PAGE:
The Holy See
back up

 Pontifical Council for the Pastoral Care of Migrants and Itinerant People

People on the Move

N° 99 (Suppl.), December 2005






First of all, Janet and I would like to say how deeply grateful and immensely honored we feel to be invited by the Pontifical Council to speak about the work we do with Magicians Without Borders.

I would also like to take a moment to honor my mother, without whom, in many ways, I would not be standing here today. From a very early age, my mother taught me that to be a good Christian is to serve the poor, in word and deed. I would like to honor her by dedicating this testimonial to her. She continues to this day, at almost ninety years of age, to live the gospel by serving those less fortunate than herself.

We would like to say a few words about how we were inspired to start Magicians Without Borders and then show a few slides from a couple of our trips. About four years ago, I was traveling to a Spiritual Retreat being held in Krakow, Poland. Because of my teaching schedule, I had a week free before I needed to be in Krakow. Through a wonderful constellation of circumstances, which I felt was guided by grace and God, I found myself doing fifteen magic shows in the refugee camps of Kosovo and Macedonia.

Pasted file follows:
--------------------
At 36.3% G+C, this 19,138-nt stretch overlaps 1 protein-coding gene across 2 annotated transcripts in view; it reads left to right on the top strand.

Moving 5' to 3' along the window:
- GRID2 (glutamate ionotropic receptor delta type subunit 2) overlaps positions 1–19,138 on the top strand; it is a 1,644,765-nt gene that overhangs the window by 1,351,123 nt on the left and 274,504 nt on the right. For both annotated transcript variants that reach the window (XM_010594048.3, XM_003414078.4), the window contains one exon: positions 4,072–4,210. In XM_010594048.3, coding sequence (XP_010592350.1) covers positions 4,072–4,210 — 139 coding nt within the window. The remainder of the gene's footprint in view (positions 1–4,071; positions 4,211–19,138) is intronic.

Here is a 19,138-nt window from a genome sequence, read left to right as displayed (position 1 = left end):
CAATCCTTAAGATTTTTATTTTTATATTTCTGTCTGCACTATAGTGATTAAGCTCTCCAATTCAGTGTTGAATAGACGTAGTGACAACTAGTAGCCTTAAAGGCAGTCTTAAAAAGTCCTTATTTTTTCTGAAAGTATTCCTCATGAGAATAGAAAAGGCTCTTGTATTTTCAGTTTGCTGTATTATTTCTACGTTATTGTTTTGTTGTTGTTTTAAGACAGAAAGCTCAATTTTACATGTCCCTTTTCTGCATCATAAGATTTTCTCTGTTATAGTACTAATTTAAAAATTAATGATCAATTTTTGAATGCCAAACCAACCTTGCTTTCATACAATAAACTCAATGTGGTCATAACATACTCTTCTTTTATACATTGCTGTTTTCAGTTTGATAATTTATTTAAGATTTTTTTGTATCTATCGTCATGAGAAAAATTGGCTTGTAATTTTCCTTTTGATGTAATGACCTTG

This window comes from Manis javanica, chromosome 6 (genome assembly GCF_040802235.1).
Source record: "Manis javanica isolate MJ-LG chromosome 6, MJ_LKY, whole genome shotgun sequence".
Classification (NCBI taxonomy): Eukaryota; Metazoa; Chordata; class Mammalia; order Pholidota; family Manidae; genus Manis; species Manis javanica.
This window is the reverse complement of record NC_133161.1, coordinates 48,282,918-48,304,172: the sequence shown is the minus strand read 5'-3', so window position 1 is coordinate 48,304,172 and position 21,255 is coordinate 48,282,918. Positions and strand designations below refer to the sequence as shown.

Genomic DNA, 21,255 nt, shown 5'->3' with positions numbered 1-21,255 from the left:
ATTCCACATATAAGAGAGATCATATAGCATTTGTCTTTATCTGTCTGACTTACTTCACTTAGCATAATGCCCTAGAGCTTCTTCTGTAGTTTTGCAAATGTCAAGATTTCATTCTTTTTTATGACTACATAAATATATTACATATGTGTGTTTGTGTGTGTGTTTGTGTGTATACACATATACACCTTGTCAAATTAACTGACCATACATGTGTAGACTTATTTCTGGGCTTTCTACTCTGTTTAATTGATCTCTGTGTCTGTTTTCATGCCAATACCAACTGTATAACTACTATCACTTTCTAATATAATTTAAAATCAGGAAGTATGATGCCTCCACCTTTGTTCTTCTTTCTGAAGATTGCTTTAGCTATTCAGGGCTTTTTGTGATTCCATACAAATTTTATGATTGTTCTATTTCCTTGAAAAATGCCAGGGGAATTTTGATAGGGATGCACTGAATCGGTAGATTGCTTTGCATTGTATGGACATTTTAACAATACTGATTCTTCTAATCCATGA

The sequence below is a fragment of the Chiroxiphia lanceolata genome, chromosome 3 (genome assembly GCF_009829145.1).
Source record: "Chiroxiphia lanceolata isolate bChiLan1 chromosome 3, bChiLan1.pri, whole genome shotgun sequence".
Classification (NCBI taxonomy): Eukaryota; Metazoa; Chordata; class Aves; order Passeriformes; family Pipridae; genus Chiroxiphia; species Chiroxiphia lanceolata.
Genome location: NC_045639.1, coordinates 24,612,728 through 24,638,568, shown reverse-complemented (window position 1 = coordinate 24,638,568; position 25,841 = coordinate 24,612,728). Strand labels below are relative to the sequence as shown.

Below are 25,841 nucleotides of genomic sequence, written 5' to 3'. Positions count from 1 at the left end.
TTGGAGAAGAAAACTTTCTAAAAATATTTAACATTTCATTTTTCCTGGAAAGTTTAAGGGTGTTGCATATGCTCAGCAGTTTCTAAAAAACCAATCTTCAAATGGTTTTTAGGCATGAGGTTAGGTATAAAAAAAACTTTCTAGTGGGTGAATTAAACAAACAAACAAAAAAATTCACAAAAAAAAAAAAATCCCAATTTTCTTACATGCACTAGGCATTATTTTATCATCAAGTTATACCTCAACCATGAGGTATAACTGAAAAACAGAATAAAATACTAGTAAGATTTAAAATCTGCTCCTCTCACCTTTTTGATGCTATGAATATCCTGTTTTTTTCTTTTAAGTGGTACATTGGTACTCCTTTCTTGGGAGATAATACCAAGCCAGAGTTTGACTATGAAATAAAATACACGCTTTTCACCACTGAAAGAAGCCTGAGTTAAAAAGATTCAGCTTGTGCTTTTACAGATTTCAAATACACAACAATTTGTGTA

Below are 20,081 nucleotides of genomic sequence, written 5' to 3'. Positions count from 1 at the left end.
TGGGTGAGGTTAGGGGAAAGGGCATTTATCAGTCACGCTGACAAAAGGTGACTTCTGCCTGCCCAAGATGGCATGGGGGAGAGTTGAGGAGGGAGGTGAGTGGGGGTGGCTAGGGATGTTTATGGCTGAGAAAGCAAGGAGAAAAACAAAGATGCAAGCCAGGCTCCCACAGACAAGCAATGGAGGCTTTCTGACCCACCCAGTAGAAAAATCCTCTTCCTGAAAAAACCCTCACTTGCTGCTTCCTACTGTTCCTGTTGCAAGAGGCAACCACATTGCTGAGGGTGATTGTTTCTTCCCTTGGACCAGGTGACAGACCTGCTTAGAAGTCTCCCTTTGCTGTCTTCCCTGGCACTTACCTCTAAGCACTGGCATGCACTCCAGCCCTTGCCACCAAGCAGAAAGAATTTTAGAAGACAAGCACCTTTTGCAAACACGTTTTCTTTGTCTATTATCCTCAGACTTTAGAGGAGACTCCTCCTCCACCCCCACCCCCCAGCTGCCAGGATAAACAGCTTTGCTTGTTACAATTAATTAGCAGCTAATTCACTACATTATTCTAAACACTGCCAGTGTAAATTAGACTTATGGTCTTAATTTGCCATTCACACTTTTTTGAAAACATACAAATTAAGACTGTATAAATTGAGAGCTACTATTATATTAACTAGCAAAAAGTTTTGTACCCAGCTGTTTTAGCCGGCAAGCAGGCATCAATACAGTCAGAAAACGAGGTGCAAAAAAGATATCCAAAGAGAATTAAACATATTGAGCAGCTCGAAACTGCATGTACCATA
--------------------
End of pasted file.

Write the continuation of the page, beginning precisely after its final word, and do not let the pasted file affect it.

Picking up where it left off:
The first show was in a refugee camp for Roma refugees from Kosovo. Martin, a man from Poland working for Balkan Sunflowers, drove me from show to show. When we arrived at this first camp, Martin knocked on the door of a very humble hut and a wide-eyed beautiful five year old Roma girl, named Fatima, opened the door. Fatima became my guide and assistant for the shows that I did in the camp that day. Fatima did not speak English and I did not speak Roma but we developed a marvelous connection throughout the day. During the show, if I needed a volunteer from the audience she seemed to know it and would go and bring one of her friends to help me.

When it was time to leave I could not find Fatima and I felt bad that I might not get to say goodbye to her. When Martin and I got to our car, Fatima was in the back seat of the car, hiding on the floor. She was hoping to run away with the Magician and escape from the camp. The Roma women spoke to her and she was fine. My last image from that first camp was Fatima waving to us down the road.